Terence Conran could hardly have chosen a better time or place to make an impassioned plea against the mooted war with Iraq. Cape Town’s now annual Design Indaba has become a melting pot for creative ideas and cultures, while South Africa’s track record on drawing the positive out of a difficult situation and building on it through design is an example to us all. Everything is deemed to be possible there if you want it enough.
The Indaba audience of some 800 people – largely young South African designers – was clearly moved by the words of a tearful Conran and instantly gave him their mandate. Many said later that they hadn’t appreciated how close the western nations were to war in the Middle East, despite an earlier gloom-laden presentation at the conference by UK designer Neville Brody. Would that the response here were as strong.
Conran’s intervention can only add weight to the anti-war lobby in the creative industries, led so far by architect Richard Rogers, but with the support of many, including Alan Kitching who created the Guardian ad ahead of last month’s peace marches. But while in the UK eminent design figureheads are trying to use their influence to get through to the politicians, in the US more commercial leaders are taking the helm to push the case for democracy.
Take the stunning work that New York-based Austrian designer Stefan Sagmeister is doing with one of the guys behind Ben & Jerry’s ice-cream brand to try to divert US government military spending to what they deem to be more socially important areas such as healthcare and education. This is a public-awareness campaign with freshness, wit and great design.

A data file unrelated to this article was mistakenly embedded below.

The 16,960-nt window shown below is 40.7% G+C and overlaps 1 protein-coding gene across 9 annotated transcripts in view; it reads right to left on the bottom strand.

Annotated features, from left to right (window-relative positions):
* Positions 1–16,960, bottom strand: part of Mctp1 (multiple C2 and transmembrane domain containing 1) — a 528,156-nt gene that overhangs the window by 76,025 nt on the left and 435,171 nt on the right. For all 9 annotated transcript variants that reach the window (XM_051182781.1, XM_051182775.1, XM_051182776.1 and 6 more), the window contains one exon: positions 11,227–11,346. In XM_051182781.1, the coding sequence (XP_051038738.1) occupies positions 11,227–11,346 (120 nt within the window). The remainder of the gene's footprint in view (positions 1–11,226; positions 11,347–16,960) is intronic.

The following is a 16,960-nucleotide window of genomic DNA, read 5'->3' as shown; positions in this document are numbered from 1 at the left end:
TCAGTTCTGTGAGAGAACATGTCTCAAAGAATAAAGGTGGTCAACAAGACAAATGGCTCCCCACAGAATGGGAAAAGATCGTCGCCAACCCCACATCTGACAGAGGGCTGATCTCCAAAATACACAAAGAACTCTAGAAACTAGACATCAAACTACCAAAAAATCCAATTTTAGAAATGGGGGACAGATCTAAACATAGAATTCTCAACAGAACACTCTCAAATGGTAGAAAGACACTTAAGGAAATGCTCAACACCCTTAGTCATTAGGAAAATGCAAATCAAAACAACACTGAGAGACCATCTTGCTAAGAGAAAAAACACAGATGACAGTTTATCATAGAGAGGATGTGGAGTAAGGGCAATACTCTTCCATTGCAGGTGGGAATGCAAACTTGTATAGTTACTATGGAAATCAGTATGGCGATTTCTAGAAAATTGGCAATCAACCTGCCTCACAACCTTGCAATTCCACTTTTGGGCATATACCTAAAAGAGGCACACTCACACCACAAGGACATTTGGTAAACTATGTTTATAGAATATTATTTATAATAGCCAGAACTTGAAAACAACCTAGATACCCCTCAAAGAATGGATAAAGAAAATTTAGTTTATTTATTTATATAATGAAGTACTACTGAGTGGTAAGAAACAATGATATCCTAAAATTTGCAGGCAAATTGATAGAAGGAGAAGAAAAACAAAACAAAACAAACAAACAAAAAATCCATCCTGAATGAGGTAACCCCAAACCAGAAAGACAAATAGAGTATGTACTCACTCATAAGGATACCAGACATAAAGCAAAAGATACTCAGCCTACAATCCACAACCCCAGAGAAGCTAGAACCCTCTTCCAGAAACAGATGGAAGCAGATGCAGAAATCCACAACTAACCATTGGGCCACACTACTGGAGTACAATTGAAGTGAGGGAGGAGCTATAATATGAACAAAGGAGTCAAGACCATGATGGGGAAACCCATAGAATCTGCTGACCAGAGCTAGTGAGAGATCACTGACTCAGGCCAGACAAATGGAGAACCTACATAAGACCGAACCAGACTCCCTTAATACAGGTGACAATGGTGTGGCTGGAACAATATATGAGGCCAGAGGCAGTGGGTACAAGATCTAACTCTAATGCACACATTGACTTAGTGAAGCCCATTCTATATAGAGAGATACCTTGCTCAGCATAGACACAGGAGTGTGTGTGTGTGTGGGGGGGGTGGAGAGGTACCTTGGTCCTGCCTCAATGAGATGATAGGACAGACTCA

There is nothing like a cause to raise the stakes for design, in terms of passion and creativity. If you look at the work of young South African designers, fired up with the notion of rebuilding their country, you see an energy that is not so common in more established nations. And this is despite the fact they’ve had the double knock of a decline in digital and film design over the past couple of years – areas earmarked as potential design hotspots.
The same tends to be true, sadly, in the work surrounding any war, particularly the poster campaigns.
While it may not on its own be able to change the world, design can make a difference, not least in communicating emotional and functional messages regardless of the spirit of the times. But does it always have to be hardship that brings out the best in creatives? If as an industry we worked more passionately on client briefs – or selected clients more carefully and pushed them harder – the quality and immediacy of the result could be so much better.